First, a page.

You can order a proof copy at significantly reduced cost plus shipping. This
lets you see the physical layout of your book with your own eyes before you hit
the "Publish" key and put it out there for the world to see. After reviewing the
proof copy, I went back and made several last-minute changes to the book
before deciding it was ready to publish.

Ordering Book Copies
You can order copies for yourself if you want to distribute them to friends and
family or for marketing purposes. You get these copies at a significantly
reduced price, but you don't make any royalties off them, obviously.

Getting Listed on Amazon
The book is automatically listed on Amazon.com usually within a day or two
after you hit the "Publish" key. Paperback books are published on demand so
there is no inventory. Amazingly, Amazon is able to print each book as it is
ordered and send it out the next day in most cases.

Picking a Title
It makes sense to pick a title for your book that is highly searchable on Amazon
and Google. For instance, we chose a completely obvious title --"How to Retire
Early" (along with a more specific subtitle) -- because no other books showed
up on Amazon with that title (amazingly enough) and because people are likely
to type in words like "retire early" or "early retirement" in search engines. Your
book will appear higher in the listings if the title has keywords in it that people
frequently search for. This is contrary to the prior wisdom which suggested you
pick an obscure but eye-catching title like "What Color is Your Parachute?"

I'm not sure what the exact algorithm is that Amazon uses to rank its books
when a search is performed, but it seems to be a combination of title keywords,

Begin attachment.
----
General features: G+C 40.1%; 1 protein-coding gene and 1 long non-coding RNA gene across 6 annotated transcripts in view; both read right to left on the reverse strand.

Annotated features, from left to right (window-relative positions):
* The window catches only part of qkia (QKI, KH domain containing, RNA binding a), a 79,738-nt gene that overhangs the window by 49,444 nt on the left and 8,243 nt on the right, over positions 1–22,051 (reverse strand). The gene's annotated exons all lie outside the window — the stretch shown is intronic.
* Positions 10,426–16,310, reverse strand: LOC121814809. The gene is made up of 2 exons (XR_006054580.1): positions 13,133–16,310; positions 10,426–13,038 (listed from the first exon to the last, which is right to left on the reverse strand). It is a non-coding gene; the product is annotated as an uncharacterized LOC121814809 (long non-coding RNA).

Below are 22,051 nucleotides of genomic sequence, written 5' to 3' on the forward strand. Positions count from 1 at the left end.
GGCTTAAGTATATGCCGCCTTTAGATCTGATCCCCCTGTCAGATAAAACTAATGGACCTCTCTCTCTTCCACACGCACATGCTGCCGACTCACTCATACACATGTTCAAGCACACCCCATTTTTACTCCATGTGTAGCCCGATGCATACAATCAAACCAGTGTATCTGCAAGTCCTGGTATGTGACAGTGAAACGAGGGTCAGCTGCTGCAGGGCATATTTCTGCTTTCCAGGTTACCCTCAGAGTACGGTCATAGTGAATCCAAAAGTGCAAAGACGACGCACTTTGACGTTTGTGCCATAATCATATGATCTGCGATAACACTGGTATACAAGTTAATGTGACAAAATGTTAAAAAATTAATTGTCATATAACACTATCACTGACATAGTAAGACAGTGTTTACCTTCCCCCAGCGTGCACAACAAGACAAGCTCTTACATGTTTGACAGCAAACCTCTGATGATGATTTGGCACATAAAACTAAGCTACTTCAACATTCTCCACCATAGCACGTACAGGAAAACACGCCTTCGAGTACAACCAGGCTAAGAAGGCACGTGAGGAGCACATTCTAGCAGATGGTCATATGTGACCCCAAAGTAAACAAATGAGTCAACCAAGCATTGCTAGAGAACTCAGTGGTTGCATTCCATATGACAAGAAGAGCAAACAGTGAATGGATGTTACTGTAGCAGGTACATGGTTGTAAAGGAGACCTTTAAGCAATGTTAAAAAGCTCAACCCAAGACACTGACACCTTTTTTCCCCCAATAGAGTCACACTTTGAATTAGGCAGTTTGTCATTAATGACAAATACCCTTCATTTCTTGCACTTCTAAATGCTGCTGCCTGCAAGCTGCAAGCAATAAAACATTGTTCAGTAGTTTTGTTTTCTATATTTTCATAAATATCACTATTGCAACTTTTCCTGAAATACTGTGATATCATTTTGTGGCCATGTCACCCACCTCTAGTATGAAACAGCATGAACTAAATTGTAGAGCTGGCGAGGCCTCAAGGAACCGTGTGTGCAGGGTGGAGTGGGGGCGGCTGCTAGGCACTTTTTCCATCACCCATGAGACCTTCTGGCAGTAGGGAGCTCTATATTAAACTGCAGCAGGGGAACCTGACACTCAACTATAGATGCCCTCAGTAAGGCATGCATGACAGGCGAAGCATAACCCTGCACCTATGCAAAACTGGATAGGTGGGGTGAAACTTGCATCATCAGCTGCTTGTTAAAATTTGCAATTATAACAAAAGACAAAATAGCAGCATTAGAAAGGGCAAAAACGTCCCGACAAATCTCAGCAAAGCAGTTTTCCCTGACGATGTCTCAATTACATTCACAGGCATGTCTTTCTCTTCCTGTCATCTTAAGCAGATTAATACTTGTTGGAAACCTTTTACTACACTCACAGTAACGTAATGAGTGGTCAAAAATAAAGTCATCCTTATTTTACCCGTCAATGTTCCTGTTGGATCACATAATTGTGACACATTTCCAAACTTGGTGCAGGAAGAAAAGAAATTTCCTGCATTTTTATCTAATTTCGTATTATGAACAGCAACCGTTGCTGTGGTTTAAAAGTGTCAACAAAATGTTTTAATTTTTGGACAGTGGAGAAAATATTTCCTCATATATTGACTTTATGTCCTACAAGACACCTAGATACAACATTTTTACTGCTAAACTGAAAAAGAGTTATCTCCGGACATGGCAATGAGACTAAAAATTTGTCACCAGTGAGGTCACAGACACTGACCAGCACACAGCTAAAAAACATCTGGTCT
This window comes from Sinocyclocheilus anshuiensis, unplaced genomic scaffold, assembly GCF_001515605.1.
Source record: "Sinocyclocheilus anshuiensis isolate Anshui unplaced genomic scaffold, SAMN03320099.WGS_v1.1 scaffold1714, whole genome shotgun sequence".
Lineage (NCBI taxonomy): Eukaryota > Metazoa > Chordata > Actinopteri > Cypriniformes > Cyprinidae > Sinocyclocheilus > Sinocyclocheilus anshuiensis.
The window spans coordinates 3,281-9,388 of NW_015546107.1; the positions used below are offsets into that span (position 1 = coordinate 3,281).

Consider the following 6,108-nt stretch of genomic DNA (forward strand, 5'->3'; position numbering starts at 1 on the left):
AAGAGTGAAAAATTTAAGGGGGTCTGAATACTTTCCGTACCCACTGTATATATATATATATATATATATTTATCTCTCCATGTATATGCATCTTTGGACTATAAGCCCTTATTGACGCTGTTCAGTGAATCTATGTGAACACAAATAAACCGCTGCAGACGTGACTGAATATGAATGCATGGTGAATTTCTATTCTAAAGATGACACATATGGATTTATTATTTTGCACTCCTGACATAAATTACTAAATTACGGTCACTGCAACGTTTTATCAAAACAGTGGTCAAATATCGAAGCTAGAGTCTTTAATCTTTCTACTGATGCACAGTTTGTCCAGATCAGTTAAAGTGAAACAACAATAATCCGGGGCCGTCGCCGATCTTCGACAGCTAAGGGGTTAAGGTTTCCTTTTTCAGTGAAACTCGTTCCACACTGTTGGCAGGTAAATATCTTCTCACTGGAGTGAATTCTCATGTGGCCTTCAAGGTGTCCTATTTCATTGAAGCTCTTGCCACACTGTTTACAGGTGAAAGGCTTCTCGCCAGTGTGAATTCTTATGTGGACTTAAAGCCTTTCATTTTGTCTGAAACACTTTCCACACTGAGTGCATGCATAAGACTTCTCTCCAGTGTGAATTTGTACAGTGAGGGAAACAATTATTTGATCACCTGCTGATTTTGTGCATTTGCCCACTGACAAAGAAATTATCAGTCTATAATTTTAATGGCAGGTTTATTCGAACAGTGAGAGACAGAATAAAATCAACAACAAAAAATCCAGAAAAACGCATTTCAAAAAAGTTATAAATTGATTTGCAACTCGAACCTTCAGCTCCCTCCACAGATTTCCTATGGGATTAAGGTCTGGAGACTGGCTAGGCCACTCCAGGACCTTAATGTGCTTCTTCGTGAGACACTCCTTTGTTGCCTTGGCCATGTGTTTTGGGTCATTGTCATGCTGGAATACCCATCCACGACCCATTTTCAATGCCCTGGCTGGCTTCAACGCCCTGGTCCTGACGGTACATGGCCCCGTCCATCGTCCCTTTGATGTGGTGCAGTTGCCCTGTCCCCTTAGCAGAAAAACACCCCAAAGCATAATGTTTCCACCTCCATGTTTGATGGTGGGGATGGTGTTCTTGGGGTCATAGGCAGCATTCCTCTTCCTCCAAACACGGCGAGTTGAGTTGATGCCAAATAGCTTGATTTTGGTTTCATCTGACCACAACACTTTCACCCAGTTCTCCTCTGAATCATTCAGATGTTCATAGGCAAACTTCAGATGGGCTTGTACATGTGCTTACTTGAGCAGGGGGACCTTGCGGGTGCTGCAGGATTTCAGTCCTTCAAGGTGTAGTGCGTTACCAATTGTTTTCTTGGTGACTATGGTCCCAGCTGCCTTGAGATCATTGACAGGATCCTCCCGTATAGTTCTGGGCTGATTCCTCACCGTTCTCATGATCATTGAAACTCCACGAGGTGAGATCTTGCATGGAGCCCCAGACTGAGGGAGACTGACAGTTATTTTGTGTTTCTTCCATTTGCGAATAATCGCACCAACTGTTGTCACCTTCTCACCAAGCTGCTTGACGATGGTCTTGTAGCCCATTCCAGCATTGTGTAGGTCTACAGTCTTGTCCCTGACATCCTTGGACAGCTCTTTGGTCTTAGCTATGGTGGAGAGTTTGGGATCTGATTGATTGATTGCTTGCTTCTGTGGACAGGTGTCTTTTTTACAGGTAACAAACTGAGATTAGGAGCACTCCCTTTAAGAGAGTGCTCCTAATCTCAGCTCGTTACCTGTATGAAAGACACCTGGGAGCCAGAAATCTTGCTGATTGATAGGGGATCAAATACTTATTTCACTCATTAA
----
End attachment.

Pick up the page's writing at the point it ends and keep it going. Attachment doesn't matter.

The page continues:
positive customer reviews, book sales, and possibly publication date (newer
being better). You might as well do all you can, therefore, to make your book
appear as high as possible in the listings.

Our book currently appears first on the Amazon website if the words "retire
early" or “early retirement” are typed into Amazon, but earlier on, before
positive customer reviews started rolling in, it appeared much lower in the
rankings. Since the title has remained unchanged, this must be the result of
other factors such as customer reviews and book sales.

Benefits of Self-Publishing
First and foremost, you're your own boss: you don't have to wait for an editor
to tell you your book is ready. It's ready when you say it is: you simply hit the
"Publish" key. Getting published is no longer a measure of success in and of
itself: rather, success is measured by how well your book sells and what kind of
reviews it receives.

You actually get a higher royalty payment per book than you would with most
traditional publishing options. Unless you're already famous, there's a lot to be
said for this approach. Royalty payments can be set up to transfer
automatically into your bank account once per month. The whole process is
surprisingly easy and transparent, and we would definitely recommend it based
on our own experience.

Why Amazon?
Well, it's the biggest and best distributor of books these days, in our opinion.
Just about everyone uses Amazon, and book orders can be combined with
orders for other stuff to get over the $35 free shipping mark. The CreateSpace
tools are genuinely useful, and Amazon has made the process of self-
publishing about as painless as possible.

Amazon's powerful online presence also helps when it comes to marketing. For
instance, if someone clicks on your book, it may appear later on in a Facebook
sidebar ad for that person without your having to pay a dime. Their listings
also tend to appear higher up in Google searches.

Amazon has an international presence, so you can even sell copies of your
book overseas without any special effort on your part. And CreateSpace’s
Expanded Distribution option lets you make your book available for order to
other online retailers, bookstores, libraries, and academic institutions.

So what are you waiting for? Get out there and publish that paperback!
If you've ever dreamed of seeing your
book published on Amazon, that dream
may be within easier reach than you
thought. My wife and I published the
paperback version of our book,
How to Retire Early, using a subsidiary
of Amazon called
CreateSpace. You
can go to their website and watch a
great little
tutorial on how it all works.

Using the free features on Create-
Space, I was able to put together and
self-publish our book at no cost
whatsoever since I did my own editing,
formatting, and cover creation. Each of
these steps can be farmed out for a fee
if you prefer, but if you have decent
Microsoft Word skills and are willing to
push your knowledge boundaries a bit,
you should be good to go.